The new model was pre-trained on 4 standard NLP corpora: Books, CC-News, Stories, and Wikipedia, using masked language modeling (MLM), that is, masking about 15% of the input tokens at random and then trying to predict them. The hyperparameters of each BigBird version and other training details are given in Appendix E of the paper.
Curiously, in Tables 12, 14, and 15 the number of random tokens is indicated as 0 for the ETC version, which essentially makes the model very similar to the Longformer (with possible differences in implementation). Furthermore, this seems to contradict the statement at the bottom of page 40, which is “We only use gather for the random attention, which is very small (r = 3 for all of our experiments)”. If it was in fact r = 0 for many of the tasks, it would be interesting to know why this was done only for the ETC version and how the authors of the paper would explain the superior performance of BigBird over Longformer in these cases, given the same overall approach. In general, it is understandable that the authors wanted to publish this as soon as possible given the competition and the speed of development in this field, but, probably as a result of that, the paper seems a bit rushed (including quite a few typos in the current version).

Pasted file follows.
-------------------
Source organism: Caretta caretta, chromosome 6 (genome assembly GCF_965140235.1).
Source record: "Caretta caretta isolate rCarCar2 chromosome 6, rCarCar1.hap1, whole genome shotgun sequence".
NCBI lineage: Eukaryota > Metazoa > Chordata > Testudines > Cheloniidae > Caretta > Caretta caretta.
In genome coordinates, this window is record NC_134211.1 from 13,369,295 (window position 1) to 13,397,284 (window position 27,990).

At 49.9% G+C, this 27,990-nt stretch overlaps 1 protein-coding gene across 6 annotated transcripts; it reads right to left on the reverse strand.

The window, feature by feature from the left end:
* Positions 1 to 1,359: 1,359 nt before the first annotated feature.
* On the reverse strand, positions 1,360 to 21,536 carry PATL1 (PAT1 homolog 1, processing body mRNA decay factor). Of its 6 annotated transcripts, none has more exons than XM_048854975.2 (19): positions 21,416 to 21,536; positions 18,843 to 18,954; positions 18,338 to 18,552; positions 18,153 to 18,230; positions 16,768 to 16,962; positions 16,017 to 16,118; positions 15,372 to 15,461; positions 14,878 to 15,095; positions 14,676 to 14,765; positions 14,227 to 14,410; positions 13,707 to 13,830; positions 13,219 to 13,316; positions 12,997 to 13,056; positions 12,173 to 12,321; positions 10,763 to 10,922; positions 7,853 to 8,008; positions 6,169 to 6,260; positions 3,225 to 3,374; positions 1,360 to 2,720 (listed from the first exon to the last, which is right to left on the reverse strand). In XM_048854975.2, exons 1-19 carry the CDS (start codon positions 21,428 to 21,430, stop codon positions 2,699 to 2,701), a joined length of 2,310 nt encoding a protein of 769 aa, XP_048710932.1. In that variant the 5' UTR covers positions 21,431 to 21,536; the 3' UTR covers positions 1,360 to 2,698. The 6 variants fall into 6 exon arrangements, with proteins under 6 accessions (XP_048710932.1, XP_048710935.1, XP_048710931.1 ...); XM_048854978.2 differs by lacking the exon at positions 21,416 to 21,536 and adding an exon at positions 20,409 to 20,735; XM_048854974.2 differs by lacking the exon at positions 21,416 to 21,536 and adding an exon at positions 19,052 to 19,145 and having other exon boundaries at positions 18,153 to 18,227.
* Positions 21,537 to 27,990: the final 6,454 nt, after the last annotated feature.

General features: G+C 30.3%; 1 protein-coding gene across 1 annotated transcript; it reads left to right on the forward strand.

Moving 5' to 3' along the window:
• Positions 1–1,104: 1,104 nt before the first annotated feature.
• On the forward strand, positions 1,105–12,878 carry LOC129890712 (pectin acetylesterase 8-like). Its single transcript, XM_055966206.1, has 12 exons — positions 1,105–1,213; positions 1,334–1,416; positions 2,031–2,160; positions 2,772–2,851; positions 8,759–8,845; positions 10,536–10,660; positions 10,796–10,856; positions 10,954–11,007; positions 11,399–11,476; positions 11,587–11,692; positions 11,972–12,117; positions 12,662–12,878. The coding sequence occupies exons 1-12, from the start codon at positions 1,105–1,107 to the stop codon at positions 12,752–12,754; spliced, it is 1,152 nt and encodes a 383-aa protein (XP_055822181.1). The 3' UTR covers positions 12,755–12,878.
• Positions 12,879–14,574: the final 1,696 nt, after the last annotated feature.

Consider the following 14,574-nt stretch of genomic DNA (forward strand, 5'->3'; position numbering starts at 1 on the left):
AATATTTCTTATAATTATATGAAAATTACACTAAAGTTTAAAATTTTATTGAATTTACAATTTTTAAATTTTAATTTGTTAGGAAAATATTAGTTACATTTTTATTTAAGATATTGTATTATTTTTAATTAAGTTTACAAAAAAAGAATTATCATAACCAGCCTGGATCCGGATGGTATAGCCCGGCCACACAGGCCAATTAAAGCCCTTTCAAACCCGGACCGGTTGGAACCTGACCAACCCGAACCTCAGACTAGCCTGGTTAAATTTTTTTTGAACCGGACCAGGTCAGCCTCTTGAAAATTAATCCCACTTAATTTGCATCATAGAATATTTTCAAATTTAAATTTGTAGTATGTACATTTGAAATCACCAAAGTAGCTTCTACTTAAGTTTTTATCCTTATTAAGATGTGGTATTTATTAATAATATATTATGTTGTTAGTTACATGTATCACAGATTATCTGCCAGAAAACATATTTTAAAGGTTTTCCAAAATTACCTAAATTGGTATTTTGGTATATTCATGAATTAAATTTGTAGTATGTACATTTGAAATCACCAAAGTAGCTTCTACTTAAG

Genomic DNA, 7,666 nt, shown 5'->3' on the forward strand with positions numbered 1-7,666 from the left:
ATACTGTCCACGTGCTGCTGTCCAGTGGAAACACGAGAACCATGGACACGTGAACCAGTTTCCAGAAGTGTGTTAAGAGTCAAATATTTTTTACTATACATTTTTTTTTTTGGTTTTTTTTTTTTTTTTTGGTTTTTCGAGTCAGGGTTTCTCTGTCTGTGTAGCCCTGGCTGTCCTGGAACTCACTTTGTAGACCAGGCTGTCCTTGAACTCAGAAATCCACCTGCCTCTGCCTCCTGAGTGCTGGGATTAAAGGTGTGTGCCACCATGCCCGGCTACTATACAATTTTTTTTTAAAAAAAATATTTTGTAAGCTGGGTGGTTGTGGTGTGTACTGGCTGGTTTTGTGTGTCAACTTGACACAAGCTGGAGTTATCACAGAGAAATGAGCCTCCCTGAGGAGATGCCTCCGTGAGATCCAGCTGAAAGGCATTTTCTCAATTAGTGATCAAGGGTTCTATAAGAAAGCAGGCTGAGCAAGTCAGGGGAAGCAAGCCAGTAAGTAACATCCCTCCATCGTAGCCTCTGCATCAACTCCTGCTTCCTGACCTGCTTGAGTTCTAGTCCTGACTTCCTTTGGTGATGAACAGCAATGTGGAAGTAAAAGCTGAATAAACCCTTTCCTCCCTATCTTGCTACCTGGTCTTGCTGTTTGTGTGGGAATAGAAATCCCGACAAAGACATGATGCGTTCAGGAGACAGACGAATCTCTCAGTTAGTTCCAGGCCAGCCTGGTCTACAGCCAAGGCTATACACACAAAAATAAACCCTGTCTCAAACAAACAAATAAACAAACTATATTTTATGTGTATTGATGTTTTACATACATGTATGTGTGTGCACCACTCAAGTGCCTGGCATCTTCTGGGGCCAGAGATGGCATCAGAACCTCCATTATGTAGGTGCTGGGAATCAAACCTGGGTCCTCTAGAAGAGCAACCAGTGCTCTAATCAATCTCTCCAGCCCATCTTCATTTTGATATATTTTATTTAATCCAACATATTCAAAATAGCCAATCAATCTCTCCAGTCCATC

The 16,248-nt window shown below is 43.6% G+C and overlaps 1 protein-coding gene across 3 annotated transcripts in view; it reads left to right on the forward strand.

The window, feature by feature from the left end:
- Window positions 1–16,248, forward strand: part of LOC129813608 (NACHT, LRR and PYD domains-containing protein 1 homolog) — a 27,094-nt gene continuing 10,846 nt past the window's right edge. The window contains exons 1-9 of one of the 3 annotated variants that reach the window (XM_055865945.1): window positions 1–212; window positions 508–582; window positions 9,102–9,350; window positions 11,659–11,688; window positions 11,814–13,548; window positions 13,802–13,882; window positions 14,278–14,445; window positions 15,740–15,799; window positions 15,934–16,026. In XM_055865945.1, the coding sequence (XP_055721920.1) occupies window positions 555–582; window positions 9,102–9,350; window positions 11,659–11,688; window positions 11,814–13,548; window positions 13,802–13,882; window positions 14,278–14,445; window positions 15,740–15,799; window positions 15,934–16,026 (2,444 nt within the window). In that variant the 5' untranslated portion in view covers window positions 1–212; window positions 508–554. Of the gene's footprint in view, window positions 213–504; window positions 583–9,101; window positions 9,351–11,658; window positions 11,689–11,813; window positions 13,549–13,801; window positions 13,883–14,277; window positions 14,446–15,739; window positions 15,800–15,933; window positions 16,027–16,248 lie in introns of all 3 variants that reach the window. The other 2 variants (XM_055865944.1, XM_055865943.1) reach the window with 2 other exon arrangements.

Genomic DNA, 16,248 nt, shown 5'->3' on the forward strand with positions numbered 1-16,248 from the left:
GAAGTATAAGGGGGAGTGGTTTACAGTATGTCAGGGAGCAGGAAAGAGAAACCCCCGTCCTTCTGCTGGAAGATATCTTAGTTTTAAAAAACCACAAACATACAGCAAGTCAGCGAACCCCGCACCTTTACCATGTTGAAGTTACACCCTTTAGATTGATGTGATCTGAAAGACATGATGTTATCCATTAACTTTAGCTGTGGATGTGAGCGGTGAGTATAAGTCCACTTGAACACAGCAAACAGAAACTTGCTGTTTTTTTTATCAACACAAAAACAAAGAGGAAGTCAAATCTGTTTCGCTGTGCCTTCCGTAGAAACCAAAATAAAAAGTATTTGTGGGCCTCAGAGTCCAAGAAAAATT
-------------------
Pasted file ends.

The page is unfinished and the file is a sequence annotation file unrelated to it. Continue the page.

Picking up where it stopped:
The reported performance of BigBird on various benchmark tasks of question answering and especially summarization (chosen since these often require working with longer sequences) is quite impressive, setting a number of new state-of-the-art results. Interestingly, the authors also applied BigBird to DNA sequencing, where it also performed better than most of the previous models.
Overall, this seems like an important paper in the development of better, more efficient Transformer models. Hopefully, the relative importance of BigBird’s random attention component will be clarified in future works.
P.S. (added August 8, 2020)
After this review was published, Manzil, the first author of the paper, reached out to me to clarify some of the issues I mentioned, which was very nice of him. Here is my understanding of the gist of what he said:
1) The main reason why BigBird performs better than its competition (e.g. Longformer) is due to its more elaborate design, not new features. In particular, the new random attention used in the ITC version, while also performing slightly better than Longformer due to overall design, is not as effective in most cases as the explicitly-designed global attention in ETC.
2) Adding random attention (r > 0) to the ETC model didn’t result in a significant increase in performance, suggesting that the external attention tokens are sufficient for global attention. For this reason, random attention was not used in ETC.
3) The ETC version performs better for datasets that have more structure. For less-structured data (e.g. TriviaQA), the external global attention of ETC does not significantly help (in fact, according to Table 4 of the paper, the ITC version performed better on this one for the base size models).